Skip to main content

Full text of "Mathura A District Memoir"

See other formats

THE FAMINK OF 1837-38,                                         23
whole of the territories known at that time as the Western Provinces were
afflicted with a terrible drought.   The rabi crops of the then Sa'dadad district
were estimated by Mr. Boddam, the Collector, as below the average by more
than 209,000 mans; Maha-baa and Jalesar being the two parganas which Suf-
fered most.   But the famine of 1837-38 was a far greater calamity, and still
forms an epoch in native chronology under the name of ' the chaurdnawe? or
cthe 94'; 1894 being its date according to the Hindu era.   Though Mathur&
was not one of the districts most grievously afflicted, distress was still extreme,
as appears from the report submitted by the Commissioner, Mr. Hamilton,
after personal investigation.   About Raya3 Mat, and Maha-ban he found the
crops scanty, and the soil dry, and cultivated only in the immediate vicinity of
masonry wells.   About Mathura; the people were almost in despair from the
wells fast turning so brackish and salt as to destroy rather than refresh vege-
tation.   " All of the Aring and Gobardhaa parganas (he writes) which came
under my observation was an extensive arid waste, and for miles I rode over
ground which had been both ploughed and sown, but in which the seed had not
germinated and where there seemed no prospect of a harvest.   The cattle in
Aring were scarcely able to crawl, and they were collected in the village and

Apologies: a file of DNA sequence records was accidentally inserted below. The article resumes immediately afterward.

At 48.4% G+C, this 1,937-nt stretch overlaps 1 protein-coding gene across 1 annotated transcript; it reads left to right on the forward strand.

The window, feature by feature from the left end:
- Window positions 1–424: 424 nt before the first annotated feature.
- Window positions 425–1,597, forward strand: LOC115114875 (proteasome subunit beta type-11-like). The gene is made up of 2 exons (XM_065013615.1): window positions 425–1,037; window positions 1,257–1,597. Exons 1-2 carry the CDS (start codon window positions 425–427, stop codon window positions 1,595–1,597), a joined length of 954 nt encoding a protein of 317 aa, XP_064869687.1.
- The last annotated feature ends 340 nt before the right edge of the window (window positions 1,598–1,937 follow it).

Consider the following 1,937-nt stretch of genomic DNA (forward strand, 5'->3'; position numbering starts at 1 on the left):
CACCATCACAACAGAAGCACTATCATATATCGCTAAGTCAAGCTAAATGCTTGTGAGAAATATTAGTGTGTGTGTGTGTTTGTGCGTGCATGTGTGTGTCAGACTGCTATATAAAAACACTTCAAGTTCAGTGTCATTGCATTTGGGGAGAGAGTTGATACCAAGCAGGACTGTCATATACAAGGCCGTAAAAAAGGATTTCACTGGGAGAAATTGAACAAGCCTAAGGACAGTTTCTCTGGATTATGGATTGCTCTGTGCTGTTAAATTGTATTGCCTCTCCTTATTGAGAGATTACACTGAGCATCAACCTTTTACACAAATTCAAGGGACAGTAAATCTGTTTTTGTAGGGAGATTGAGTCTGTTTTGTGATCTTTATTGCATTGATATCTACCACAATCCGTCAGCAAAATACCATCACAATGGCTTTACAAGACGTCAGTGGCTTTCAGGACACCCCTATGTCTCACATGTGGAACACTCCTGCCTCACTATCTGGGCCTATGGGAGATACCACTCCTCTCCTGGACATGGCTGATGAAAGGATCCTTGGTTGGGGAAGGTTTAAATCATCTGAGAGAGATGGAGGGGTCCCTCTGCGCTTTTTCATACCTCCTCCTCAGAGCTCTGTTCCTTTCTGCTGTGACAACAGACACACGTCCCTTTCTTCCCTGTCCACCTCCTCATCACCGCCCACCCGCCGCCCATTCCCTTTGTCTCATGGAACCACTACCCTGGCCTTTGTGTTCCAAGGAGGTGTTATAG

suffered to pull at the thatch, the people declaring it useless to drive them forth
to seek for pasture.   Emigration had -already commenced, and people of all
classes appeared to be suffering."
Of the famine of 1860-61 {commonly called the dtk-sera, from the pre-
valent bazar rate of eight sers only for the rupee) the following narrative was
recorded by Mr. Robertson, Officiating Collector :" Among prosperous agri-
culturists," he says, " about half the land usually brought under cultivation is
irrigated, and irrigated lands alone produce crops this year. But though only
half the crop procured in ordinary years was obtained by this class of cultiva-
tors, the high price of corn enabled them, while realizing considerable profits^
to meet the Government demand without much difficulty. The poorer class of
cultivators were, however, ruined, and with the poorest in the cities, taking
advantage of the position of Mathuri as one of the border famine tracts, they
abandoned the district in large numbers, chiefly towards the close of 1860.
Bather more than one-fourth of the agricultural emigrants have returned, and
the quiet, unmurmuring industry with which they have recommenced life is not
a less pleasing feature than the total absence of agrarian outrage during the
fauine. The greatest number of deaths from starvation occurred during the
first three months of 1861, when, the average per mensem was 497. During